Likewise, don’t pile or compost cull potatoes, because the middle of the pile may not freeze or, in a compost pile, may not get hot enough to kill the disease. Potatoes spread evenly on the ground will freeze, but those buried 6 to 10 inches deep will not.

And don’t save questionable seed potato; instead, buy new seed from a good source.

During the growing season, scout and remove volunteer potatoes. If late blight occurs on tomatoes during the growing season, bury dying plants or pile them and cover them with a tarp to reduce the number of spores in the environment so that neighbors’ plantings are protected. By the end of the season, don’t worry about blight-infected tomato plants, said Sideman. Just let them die and freeze.

Maine has only one or the other of the two mating types of late blight – A1 or A2 – so the disease does not reproduce sexually here, and no oospores exist to overwinter.

Once late blight is in Maine, only copper (e.g., Champ WG) gives consistent protection. Sideman told growers to “use an approved material [for organic production] and in a manner that does not lead to accumulation in the soil. You need to soil test.”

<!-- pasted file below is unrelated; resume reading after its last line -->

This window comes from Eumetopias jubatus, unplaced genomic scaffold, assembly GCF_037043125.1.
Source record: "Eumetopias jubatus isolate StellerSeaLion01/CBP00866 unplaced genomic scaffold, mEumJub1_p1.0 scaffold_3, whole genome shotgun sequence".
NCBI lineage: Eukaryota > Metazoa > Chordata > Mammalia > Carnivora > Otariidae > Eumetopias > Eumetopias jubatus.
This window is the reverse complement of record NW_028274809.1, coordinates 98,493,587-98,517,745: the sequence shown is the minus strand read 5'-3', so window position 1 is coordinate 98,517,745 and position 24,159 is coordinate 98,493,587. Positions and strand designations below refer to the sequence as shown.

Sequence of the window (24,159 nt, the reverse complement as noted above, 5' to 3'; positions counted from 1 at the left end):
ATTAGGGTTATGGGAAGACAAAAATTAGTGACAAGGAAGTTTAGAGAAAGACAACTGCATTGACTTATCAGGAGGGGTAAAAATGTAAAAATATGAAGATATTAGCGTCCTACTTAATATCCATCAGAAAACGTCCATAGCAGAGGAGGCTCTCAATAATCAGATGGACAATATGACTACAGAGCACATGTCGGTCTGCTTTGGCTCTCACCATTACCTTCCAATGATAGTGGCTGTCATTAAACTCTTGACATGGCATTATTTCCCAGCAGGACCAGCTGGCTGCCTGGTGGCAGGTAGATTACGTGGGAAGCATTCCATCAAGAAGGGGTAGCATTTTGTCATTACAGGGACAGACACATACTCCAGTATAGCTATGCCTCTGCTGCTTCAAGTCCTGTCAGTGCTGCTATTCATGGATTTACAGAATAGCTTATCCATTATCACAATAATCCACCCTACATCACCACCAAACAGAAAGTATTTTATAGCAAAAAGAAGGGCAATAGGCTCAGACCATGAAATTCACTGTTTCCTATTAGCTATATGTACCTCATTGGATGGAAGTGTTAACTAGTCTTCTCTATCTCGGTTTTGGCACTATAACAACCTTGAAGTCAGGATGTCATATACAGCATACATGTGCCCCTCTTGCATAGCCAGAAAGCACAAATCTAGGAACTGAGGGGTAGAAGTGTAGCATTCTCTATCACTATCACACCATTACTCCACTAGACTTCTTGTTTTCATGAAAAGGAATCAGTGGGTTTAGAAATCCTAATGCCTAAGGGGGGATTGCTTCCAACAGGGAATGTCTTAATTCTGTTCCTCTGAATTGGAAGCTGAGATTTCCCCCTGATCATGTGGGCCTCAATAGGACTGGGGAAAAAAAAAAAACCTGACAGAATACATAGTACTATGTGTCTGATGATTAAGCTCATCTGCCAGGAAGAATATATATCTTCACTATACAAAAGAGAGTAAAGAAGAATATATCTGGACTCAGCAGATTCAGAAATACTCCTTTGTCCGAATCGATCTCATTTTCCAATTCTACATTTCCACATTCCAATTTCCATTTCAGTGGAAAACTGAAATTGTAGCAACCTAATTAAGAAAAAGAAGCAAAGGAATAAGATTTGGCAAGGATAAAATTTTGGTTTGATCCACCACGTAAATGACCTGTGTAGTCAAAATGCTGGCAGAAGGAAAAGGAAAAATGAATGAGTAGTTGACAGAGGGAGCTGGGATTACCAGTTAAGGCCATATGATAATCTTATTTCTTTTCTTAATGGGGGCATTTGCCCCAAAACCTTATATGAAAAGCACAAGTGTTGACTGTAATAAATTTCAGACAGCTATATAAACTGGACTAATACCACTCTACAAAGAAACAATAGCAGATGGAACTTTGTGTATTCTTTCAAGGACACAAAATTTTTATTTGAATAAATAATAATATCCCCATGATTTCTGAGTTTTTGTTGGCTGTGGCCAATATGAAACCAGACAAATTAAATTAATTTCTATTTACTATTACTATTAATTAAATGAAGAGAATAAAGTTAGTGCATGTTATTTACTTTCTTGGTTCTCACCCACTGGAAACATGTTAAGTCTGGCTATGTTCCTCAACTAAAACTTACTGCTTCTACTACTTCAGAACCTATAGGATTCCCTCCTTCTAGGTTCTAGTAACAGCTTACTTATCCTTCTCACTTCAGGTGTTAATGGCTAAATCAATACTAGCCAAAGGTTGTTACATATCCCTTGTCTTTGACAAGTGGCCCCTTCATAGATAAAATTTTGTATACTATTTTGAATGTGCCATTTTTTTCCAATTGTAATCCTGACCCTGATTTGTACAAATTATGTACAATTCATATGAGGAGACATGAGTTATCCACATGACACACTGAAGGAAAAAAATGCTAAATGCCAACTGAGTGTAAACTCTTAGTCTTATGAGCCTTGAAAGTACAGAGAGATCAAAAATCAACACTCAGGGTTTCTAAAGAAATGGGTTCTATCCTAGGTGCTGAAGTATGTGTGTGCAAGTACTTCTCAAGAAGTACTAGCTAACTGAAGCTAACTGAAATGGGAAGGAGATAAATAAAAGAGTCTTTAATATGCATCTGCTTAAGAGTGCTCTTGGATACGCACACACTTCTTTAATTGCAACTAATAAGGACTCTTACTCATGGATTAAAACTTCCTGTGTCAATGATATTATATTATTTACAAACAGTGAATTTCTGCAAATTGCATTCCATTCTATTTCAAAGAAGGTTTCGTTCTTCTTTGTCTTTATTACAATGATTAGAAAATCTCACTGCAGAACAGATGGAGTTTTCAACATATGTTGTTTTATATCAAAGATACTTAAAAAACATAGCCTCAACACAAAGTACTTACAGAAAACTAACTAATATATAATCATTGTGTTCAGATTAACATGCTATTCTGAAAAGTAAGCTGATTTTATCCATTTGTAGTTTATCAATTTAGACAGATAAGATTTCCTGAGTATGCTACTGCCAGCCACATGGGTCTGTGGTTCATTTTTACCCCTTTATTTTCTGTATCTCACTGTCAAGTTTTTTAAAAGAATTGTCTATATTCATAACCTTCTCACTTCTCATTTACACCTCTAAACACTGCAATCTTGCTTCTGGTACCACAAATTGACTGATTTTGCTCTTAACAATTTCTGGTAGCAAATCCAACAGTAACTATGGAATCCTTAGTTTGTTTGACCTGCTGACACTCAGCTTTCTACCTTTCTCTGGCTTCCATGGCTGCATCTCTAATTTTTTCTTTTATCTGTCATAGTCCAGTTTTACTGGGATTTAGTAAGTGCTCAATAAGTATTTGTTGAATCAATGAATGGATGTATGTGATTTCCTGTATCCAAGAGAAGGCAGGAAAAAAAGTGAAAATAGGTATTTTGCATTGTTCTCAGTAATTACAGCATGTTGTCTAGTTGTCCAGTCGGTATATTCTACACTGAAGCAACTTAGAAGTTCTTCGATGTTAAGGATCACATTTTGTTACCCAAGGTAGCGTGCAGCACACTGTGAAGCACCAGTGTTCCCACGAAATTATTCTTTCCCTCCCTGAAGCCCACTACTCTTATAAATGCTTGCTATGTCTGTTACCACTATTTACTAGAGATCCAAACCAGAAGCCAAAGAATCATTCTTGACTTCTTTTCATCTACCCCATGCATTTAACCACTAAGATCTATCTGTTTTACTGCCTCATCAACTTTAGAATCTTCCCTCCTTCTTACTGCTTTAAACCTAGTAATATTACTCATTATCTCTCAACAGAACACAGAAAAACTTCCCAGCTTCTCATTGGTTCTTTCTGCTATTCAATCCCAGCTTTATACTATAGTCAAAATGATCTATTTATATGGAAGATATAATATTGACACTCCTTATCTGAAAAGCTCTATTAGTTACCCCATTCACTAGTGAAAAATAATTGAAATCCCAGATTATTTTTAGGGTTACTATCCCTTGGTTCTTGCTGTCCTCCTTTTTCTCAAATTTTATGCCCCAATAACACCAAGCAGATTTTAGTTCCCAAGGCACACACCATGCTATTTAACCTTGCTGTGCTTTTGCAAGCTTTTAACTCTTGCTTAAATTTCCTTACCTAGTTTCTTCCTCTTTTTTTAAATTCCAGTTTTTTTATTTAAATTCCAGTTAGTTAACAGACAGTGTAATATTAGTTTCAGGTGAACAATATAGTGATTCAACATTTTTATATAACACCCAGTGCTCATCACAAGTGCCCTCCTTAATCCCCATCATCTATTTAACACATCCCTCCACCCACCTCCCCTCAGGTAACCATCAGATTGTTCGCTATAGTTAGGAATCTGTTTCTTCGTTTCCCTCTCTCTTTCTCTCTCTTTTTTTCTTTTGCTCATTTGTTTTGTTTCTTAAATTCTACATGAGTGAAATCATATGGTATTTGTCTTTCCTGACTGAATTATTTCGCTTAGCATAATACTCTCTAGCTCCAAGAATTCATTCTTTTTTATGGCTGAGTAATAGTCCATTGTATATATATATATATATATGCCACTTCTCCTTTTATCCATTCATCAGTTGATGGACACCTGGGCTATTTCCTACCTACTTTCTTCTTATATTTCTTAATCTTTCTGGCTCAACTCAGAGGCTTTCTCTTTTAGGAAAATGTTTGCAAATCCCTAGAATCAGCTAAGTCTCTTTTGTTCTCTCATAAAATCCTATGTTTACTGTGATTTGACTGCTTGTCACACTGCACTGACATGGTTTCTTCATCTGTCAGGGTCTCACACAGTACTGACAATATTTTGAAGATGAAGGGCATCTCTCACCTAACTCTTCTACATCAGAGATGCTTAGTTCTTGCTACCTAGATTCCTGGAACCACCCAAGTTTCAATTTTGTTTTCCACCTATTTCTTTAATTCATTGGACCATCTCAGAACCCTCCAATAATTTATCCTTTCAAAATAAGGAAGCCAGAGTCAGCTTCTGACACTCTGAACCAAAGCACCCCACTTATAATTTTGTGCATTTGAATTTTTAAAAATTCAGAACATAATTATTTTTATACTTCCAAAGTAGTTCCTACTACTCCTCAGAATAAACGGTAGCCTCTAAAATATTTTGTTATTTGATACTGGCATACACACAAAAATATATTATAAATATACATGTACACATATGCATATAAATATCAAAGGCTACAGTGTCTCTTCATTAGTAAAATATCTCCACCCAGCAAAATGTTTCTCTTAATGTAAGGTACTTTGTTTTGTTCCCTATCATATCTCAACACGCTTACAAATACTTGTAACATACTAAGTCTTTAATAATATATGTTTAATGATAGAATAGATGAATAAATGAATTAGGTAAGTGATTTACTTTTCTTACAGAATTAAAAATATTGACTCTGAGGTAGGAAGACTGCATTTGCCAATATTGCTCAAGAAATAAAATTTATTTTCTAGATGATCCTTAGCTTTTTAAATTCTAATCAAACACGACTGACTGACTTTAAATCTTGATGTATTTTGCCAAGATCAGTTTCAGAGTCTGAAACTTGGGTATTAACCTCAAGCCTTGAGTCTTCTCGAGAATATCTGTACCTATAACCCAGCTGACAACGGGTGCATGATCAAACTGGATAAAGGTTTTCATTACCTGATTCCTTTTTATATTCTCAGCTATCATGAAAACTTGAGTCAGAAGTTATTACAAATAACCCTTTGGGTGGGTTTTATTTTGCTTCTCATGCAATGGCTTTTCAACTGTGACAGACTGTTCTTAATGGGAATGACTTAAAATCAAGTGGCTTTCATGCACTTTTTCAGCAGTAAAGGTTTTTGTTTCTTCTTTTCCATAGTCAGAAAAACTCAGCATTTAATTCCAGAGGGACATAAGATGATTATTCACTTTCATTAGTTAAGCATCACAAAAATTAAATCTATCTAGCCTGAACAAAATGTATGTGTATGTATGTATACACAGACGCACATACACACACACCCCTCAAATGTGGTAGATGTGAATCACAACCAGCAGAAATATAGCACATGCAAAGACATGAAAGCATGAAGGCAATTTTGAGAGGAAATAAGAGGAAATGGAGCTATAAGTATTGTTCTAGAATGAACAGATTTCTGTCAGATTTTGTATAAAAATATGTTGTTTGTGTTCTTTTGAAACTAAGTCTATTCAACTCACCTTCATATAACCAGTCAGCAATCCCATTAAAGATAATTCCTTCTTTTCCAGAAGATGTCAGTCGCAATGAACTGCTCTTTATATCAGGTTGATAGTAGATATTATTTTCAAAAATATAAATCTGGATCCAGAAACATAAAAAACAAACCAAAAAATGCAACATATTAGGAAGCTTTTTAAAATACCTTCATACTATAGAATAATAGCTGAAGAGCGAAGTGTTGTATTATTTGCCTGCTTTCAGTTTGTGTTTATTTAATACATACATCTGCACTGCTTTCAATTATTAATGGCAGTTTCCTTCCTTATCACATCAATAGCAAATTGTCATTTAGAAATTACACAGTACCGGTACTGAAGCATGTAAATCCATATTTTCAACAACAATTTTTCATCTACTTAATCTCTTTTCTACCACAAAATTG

Late blight won’t overwinter on tomato cages (although other diseases, including Septoria and early blight, will) or on tomato seeds. But in a greenhouse that’s kept warm all winter – growing greens, for example – tomato seed can germinate and become infected from residue of earlier-grown tomato plants.


Fusarium and Verticillium wilt are soilborne diseases that survive in soils for several years. Plants are generally affected through their roots. Two- to three-year rotations offer control, as do resistant varieties. Most tomato varieties are resistant, although some heirlooms may be susceptible.

Strawberries, potatoes and tomatoes can all get Verticillium, so don’t rotate solanaceous crops with one another or with strawberries.